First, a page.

Lars Voedisch, Founder and Managing Director of PRecious Communications was featured in Marketing Interactive’s ‘Branding News’ section on 19 March 2019, in an article titled ‘Virgin Active’s initial #woke CCTV reply: Should PR teams alone have access to social?’. Recently, Virgin Active found itself embroiled in a controversy for placing its CCTVs near the showering facilities in the gym, which was called “intrusive” by most users. That’s not all – this issue then escalated to its Facebook page, where an employee of the gym responded on behalf of the brand and commented: “CCTVs are placed where female members can pick up a bathrobe before using the relax and recovery facilities.” He added, “the gym celebrates body positivity just like anyone living the now times” and “is morally obligated to stay woke”, and “is part of the #metoo movement.”
Here is Lars’ comment as featured in Marketing Magazine’s article ‘Virgin Active’s initial #woke CCTV reply: Should PR teams alone have access to social?’
“A brand should be clear about the rules of engagement in social. Knowing the do’s and don’ts, brands have to train the employees on the three “R” s: Representation, Responsibility and Respect.”
“The first step would be to educate staff on the company’s rules of engagement. Especially in a crisis, it’s best not to get emotionally involved. It’s crucial to be empathetic in acknowledging what others feel, but sticking to facts and showing what the company is doing to mitigate the situation. Crisis communication needs certain skills – and should be left to the teams prepared for it.”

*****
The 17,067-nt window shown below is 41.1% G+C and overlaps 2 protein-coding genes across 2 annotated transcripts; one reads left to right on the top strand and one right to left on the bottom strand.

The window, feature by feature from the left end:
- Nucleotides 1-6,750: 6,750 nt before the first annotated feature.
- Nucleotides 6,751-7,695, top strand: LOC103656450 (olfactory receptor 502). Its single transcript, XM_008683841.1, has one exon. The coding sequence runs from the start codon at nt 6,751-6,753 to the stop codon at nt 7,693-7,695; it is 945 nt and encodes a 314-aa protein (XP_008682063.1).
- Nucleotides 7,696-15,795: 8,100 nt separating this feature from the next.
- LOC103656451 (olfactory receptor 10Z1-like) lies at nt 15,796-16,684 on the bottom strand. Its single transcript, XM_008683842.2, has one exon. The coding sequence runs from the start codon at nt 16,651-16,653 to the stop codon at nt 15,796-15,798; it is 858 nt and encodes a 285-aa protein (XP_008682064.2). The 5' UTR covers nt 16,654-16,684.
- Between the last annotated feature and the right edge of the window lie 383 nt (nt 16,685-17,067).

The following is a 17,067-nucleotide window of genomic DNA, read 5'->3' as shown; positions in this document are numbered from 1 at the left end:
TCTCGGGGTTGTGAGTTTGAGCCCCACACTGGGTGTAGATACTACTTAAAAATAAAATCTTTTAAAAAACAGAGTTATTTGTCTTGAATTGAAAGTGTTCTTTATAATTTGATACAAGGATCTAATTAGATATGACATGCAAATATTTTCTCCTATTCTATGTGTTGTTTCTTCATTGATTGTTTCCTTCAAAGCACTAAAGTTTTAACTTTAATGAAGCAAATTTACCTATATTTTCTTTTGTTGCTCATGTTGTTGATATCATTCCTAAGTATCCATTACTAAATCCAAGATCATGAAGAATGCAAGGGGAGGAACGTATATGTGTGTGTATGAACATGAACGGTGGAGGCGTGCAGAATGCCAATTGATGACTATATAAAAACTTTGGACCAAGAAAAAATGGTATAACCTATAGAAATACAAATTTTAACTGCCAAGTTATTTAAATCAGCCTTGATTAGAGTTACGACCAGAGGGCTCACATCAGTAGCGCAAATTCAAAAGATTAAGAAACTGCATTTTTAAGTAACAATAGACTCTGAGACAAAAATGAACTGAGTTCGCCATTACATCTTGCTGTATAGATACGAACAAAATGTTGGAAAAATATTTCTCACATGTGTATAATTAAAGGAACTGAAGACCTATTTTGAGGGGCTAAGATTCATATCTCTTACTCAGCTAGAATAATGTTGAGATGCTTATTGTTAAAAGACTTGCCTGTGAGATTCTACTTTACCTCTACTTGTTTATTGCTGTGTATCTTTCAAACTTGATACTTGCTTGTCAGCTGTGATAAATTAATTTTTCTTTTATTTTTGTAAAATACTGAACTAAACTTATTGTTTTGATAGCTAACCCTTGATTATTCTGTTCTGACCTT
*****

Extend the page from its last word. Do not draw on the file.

“A comparison would be – is that particular employee allowed to speak to traditional media? If the answer is “no”, then probably he or she shouldn’t comment on social media either.”
Why Are We Talking About Virgin Active’s Social Media Response?
According to Marketing, there are experts in the PR industry who believe that employees are “unofficial PR people”, yet the social media accounts must be at the behest of the PR team. This will help avoid having too many opinions floating around on social media.
Whether it’s simple communication or in a crisis situation, the messaging tone by the PR team is closely linked to what the brand resonates. Social media accounts are often run in a distinct voice, and the PR department is the best to incorporate this tone into the organisation’s communication channels.
Without trying to infringe on an employees’ rights online, the company can hold training sessions for them to make them understand what the brand wants to communicate on social media. In some instances, a PR and social media handbook can be shared with employees that give out proper guidelines, concerning brand communication on social media.
Besides, a brand could also have an official spokesperson from the company, who can answer the toughest of questions and speaks with clarity and authority. This employee could be given additional media training as well, in case there’s a need.
Planning these steps ahead of time ensures you are not stressed out if an incident of a similar nature happens. This could easily be the difference between controlling a crisis or making it worse!